Tuesday, December 28, 2010

Time Warp

A long time ago, I used to study playing cards with images like this on one side. Saddam Hussein was in Kuwait, and we would be there soon; with the "third largest army in the world", it was sure to be a long, bloody conflict. Some thirteen years later, I was studying them again, for virtually the same reasons, although this time the conflict would supposedly be brief. So much for predictions. Twenty years after first sorting out the differences between NATO and Warsaw Pact aircraft, I now literally step out my door and watch this on a daily basis:

It's both amusing and disturbing at the same time. I'm surrounded by Soviet-era designs and former Warsaw Pact military personnel, something I never would have expected when I was growing up. For me, it's still novel to interact with all this, having grown up under Ronald Reagan. Yet it's distubing, in reminding me how much the world has changed in such a short time. Many of the young soldiers I work with now were born when the old political order was ending. A helicopter is a helicopter. Bulgarian, Georgian, Turkish, Mongolian and Afghan soldiers everywhere you are? Just another day on deployment.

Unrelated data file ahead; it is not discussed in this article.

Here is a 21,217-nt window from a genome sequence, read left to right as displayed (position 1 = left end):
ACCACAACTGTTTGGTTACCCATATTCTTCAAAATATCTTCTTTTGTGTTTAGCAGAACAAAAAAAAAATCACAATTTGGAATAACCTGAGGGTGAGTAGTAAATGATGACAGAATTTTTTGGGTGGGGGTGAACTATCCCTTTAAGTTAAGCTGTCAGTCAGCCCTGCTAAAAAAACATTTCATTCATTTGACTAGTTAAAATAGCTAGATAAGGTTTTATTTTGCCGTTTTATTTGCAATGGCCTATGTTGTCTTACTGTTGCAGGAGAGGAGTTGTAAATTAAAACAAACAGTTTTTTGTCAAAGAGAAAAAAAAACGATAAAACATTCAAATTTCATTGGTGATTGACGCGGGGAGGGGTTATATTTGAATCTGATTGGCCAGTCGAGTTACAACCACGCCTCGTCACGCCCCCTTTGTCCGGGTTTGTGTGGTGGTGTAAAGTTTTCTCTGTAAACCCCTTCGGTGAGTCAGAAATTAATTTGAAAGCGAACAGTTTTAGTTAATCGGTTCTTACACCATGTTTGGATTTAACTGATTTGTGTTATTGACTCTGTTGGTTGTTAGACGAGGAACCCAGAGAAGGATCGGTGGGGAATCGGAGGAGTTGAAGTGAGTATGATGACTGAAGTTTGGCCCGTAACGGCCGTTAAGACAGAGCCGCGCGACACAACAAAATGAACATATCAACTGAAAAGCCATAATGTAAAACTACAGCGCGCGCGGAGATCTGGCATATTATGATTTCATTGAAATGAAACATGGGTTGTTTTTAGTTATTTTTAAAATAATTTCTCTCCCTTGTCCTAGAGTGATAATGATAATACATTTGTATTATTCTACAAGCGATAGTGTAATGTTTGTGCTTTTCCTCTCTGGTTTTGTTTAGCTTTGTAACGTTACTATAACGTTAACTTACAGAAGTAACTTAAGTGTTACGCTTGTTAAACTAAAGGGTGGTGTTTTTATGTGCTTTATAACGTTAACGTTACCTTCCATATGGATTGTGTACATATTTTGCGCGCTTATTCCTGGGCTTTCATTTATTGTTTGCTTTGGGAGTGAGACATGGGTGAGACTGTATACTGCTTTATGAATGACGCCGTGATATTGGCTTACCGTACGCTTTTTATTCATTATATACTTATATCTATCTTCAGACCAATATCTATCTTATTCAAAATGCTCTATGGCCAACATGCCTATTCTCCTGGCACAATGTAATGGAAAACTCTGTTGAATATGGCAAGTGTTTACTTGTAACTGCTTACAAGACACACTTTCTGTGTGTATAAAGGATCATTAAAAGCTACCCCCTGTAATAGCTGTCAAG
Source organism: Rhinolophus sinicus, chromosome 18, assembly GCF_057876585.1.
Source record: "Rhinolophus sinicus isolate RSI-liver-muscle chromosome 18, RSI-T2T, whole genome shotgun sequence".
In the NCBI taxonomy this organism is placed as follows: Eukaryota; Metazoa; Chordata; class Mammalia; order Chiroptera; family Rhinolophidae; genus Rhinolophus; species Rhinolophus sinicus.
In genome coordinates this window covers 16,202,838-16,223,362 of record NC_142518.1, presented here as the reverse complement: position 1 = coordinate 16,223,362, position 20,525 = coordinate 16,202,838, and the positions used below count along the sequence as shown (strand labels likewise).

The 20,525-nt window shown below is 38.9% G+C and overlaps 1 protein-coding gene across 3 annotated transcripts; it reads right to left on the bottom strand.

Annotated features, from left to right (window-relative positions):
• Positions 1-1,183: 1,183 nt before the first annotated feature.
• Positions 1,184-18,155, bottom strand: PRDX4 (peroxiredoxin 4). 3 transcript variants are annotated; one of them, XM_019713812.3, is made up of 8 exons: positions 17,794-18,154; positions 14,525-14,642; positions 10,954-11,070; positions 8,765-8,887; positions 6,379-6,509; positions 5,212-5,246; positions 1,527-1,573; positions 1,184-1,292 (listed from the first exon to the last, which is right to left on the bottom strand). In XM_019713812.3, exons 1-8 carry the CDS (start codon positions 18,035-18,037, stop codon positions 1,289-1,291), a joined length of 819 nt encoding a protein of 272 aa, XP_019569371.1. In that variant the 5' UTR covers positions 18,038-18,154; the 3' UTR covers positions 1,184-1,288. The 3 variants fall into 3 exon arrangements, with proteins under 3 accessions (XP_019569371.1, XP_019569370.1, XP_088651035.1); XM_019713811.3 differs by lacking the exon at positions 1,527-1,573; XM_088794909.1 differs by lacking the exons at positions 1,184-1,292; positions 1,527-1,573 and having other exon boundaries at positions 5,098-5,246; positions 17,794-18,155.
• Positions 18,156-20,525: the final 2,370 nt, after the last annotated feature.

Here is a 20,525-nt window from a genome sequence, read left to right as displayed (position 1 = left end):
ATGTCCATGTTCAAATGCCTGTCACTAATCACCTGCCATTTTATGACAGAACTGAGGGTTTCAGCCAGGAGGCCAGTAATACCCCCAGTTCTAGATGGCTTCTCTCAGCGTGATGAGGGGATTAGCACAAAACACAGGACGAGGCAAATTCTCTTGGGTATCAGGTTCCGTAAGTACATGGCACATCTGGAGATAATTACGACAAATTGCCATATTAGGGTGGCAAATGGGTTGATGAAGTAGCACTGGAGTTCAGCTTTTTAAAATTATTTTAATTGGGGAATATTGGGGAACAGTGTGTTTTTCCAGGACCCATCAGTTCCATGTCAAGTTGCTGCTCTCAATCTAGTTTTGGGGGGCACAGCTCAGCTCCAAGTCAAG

Then again, their time will also come, when all seems unaccountably changed.

In the meantime, I'm hoping to see again what I caught a brief glimpse of (what a day to not have my camera with me) passing overhead last week:

A Hind heading out towards the mountains around Kabul. And if I have the good fortune to catch one landing at the field less than a quarter-mile away, some aircrew is going to be pestered by a middle-aged American with a camera until they give in.


Papa Whiskey said...

I once saw a film clip of one of these being hit by a Stinger. The entire cockpit turned into a fireball and the thing just kept limping along in the air for a while, as though it were Wile E. Coyote over a canyon. Didn't look too pleasant for the pilot.

MauserMedic said...

Papa Whiskey,

The Hips seem to be the workhorse helicopter around here. I'd bet they're rugged as hell, but given the nationalities flying them over here, I'd be reluctant to get in one that's actually flying somewhere.